This disc shows a lot of promise, but Tahiti Boy and company should use their rhythm section to tie these floating songs down a bit going forward.
Good Children Go to Heaven has a song early on called "That Song". Along with front man David Sztanke and his expansive band, the song features vocals from TV on the Radio's Tunde Adebimpe. It is, far and away, the best track on the album. Adebimpe's voice coils it's way into the murky haze of the track, and plays nicely off Sztanke's honeyed voice and -- most important of all -- it gives the song an affecting heft.
The trouble with the beautiful weight of that song is that it points out what's missing on much of the record as a whole. Sztanke and his crew have created a catchy pop record on Good Children Go to Heaven to be sure, but it is one that rests its weight on the wrong elements. The bouncy piano licks and flute can act as nice beds on, say, the summery opener "1973", but instead they end up being featured. The trouble with that, which only becomes evident when it occurs over and over again, is that the rhythm section is constantly given short shrift. So while they take their manic pop cues from the likes of the Beatles and, in some cases, the Flaming Lips, Sztanke and his company often shy away from given these songs a thudding pulse.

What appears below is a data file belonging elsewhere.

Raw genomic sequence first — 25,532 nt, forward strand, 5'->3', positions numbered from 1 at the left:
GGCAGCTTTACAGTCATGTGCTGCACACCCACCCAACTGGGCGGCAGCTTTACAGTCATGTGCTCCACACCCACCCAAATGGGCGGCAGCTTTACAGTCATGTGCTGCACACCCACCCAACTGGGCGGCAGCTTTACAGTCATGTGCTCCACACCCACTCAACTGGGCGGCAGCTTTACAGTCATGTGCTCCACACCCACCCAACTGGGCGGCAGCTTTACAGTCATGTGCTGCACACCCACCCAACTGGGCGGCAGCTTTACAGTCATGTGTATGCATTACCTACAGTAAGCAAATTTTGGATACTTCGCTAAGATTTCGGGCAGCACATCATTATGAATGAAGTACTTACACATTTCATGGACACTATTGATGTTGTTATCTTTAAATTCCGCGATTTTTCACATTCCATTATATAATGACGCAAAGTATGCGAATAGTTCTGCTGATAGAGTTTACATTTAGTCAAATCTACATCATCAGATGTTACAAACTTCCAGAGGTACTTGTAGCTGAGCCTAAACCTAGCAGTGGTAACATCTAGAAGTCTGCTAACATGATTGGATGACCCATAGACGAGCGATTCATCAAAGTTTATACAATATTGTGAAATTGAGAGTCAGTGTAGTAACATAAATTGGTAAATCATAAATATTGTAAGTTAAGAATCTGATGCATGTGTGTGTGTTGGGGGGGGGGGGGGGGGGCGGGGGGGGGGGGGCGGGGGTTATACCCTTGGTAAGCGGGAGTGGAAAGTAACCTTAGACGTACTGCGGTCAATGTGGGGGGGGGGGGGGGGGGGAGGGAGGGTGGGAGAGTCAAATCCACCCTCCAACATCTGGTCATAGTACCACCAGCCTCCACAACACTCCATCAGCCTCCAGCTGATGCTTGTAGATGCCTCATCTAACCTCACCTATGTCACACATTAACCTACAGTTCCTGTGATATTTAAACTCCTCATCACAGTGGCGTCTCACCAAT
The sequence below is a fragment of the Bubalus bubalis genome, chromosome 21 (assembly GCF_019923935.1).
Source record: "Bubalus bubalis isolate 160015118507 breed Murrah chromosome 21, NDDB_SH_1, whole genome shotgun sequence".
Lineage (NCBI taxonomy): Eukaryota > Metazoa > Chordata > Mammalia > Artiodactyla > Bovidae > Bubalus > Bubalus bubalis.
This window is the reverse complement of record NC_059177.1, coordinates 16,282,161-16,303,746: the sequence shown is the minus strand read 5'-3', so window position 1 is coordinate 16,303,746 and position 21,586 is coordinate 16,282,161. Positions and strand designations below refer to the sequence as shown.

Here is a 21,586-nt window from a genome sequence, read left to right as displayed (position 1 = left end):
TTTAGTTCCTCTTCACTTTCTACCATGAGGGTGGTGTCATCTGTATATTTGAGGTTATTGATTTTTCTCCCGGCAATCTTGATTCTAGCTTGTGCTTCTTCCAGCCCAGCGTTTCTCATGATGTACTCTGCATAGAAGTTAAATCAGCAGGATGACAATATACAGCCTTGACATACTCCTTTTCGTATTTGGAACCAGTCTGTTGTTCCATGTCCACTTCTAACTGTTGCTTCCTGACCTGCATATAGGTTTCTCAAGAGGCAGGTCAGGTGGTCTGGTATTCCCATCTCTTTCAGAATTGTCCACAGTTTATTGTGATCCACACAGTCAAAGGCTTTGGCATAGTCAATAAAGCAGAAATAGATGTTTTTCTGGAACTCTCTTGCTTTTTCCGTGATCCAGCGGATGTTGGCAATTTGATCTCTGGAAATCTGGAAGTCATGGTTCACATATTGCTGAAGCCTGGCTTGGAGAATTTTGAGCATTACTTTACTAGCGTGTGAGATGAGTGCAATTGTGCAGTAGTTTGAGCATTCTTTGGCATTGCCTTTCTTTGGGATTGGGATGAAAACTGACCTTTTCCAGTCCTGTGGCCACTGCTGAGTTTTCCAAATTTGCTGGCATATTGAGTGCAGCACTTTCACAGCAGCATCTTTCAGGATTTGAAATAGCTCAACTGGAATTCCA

Some songs -- "1973" and the extended version of "Brooklyn" in particular -- are strong enough to push through it. But the most interesting moments, like "That Song" and the fuzzy, off-kilter guitars of "When I Speak" are too few on this record. It's a disc that shows a lot of promise, to be sure, but Tahiti Boy and company should work on tying some of these floating songs down a bit going forward.